One of the major fights in donning and doffing suits is over the meaning of a key provision of the FLSA that exempts employers from having to compensate employees for off-the-clock “time spent in changing clothes … at the beginning or end of each workday” (29 U.S.C. § 203(o)) if a collective bargaining agreement so provides. Many agreements do exactly that.

Nonetheless, parties have litigated for years over what activities are exempt under Section 203(o). The plaintiffs’ bar typically takes a very narrow view of what constitutes “changing clothes” under the statute. The Court’s decision today takes a far more practical view of the statute. Sandifer makes clear that time spent donning or doffing protective gear that is (1) designed and used to cover the body and (2) commonly regarded as an article of dress—including hard hats, protective jackets, and protective coverings for the arms and legs—is exempt if the employees’ collective bargaining agreement so provides. In addition, minimal time spent putting on or removing other protective gear (such as safety glasses and earplugs) during this time is likewise exempt. Sandifer is therefore likely to reduce the number of circumstances that would allow plaintiffs to succeed in bringing donning-and-doffing lawsuits under the FLSA.

We provide more details about the decision in Sandifer after the jump.
Continue Reading Do Employers Have To Pay Unionized Workers For Time Spent Donning and Doffing Safety Gear? Supreme Court Says No.

Former interns used to get revenge against their employers by writing tell-all blog posts and memoirs. Now, they’re lending their names to plaintiffs’ lawyers, who then file wage-and-hour class or collective actions alleging that interns must be paid like hourly employees.

The unpaid internship is among the hottest areas in wage-and-hour litigation. Two of the more noteworthy cases—that so far have come out in opposite ways—are currently pending in the Southern District of New York: Glatt v. Fox Searchlight Pictures and Wang v. Hearst Corporation (pdf).

In Fox Searchlight, former interns from the film Black Swan alleged that they had been misclassified and should have been paid as “employees.” Judge William Pauley held that the interns were employees and, therefore, Fox Searchlight was liable for violating minimum wage and overtime laws. The court also granted the interns’ motion for class certification.

By contrast, in Wang v. Hearst Corp., Judge Harold Baer denied the plaintiffs’ motions for summary judgment and class certification. Judge Baer found that a genuine issue of fact existed as to whether the interns were employees and that a determination of liability would require individual analysis of what the interns did and what benefits they received.

Last month, the Second Circuit granted interlocutory review of both decisions. The Second Circuit’s ultimate rulings should provide employers with further clarity concerning the law surrounding internship programs.

In the meantime, one (presumably unintended) effect of such lawsuits is to scare employers into shuttering their internship programs altogether in order to avoid the risks and costs associated with potential litigation. For example, after being targeted by a wage-and-hour class action, Condé Nast—of The Devil Wears Prada fame—recently discontinued its coveted internship program, which was famously a stepping stone into the publishing, fashion, and entertainment worlds.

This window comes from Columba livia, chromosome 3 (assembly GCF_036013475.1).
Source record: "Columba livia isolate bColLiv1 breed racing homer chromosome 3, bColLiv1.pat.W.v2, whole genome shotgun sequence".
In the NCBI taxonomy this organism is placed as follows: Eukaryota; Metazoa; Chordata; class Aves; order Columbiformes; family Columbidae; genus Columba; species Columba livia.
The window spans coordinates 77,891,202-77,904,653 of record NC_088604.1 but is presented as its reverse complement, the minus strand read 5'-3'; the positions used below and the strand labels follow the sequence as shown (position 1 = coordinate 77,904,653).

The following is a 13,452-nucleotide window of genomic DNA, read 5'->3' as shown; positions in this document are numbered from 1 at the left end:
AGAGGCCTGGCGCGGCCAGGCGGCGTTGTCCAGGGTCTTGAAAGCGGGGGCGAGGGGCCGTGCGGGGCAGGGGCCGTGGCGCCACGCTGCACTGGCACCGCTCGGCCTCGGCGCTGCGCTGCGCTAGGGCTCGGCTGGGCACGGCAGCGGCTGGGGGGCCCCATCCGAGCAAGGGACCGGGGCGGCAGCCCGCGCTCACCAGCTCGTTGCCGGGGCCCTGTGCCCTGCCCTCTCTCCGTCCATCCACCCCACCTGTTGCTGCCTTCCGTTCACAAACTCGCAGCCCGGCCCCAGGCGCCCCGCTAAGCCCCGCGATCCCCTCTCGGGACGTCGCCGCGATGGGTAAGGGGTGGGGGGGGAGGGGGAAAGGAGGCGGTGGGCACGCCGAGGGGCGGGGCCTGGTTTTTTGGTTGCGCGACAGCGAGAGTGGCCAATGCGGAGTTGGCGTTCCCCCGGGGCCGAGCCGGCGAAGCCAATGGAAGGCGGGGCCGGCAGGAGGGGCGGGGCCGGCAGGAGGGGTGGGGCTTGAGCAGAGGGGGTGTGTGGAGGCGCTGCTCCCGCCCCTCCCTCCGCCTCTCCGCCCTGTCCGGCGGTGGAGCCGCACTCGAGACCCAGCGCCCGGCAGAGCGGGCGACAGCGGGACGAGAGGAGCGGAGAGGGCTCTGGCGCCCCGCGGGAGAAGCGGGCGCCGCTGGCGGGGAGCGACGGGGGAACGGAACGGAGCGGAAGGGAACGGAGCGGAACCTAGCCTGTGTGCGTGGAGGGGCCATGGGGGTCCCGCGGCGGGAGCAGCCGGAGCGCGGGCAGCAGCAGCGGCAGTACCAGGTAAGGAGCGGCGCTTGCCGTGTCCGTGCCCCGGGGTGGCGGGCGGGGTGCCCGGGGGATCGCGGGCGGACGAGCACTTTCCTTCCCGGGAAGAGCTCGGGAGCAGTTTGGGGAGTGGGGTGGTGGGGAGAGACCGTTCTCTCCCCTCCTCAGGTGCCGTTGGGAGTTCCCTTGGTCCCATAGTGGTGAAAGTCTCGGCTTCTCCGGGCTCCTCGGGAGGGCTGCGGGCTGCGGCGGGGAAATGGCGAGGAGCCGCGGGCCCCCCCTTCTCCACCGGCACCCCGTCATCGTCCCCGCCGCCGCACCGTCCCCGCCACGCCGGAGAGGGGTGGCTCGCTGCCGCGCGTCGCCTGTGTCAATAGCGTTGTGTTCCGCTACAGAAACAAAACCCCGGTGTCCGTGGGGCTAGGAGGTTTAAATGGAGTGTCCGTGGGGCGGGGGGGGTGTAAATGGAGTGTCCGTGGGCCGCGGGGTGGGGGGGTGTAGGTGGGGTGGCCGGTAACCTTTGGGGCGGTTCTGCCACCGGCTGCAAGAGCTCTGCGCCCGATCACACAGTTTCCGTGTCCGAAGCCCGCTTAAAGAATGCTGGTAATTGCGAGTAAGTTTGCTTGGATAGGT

Companies that do choose to continue their internship programs should confirm that they have properly classified their employees in compliance with the Fair Labor Standards Act and applicable state laws. Some employers may assume that the classification (such as exempt, independent contractor, or unpaid intern) that they give to an employee is determinative. But it turns out that courts generally give little weight to an employer’s classification.

Where should employers look? In the context of determining whether a person may be properly considered to be an unpaid intern, the Department of Labor recommends (pdf) that courts consider:

  • whether the internship is similar to training which would be given in an educational environment; 
  • whether the internship experience is for the benefit of the intern; 
  • whether the intern displaces employees; 
  • whether the employer that provides the training derives any immediate advantage from the activities of the intern; 
  • whether the intern is entitled to a job at the conclusion of the internship; and 
  • whether the employer and the intern understand that the intern is not entitled to wages for the time spent in the internship.

Companies that have been threatened with (or are already facing) a wage-and-hour lawsuit on behalf of interns may try to use the case-by-case, individualized nature of the Department of Labor’s multi-factor balancing test to defeat certification of any putative class or collective action. Interns at the same company often have very different experiences, depending upon their duties and the employees who are supervising them. Those differences could derail class or collective treatment in a particular lawsuit.

Companies may also consider asking Congress to take an interest. It turns out that, under the relevant law and regulations, Congressional interns are excluded from the FLSA’s coverage (and so the government is spared similar class actions.) Many Hill interns have described their unpaid experiences as extraordinarily valuable; perhaps the same logic might apply in the business context.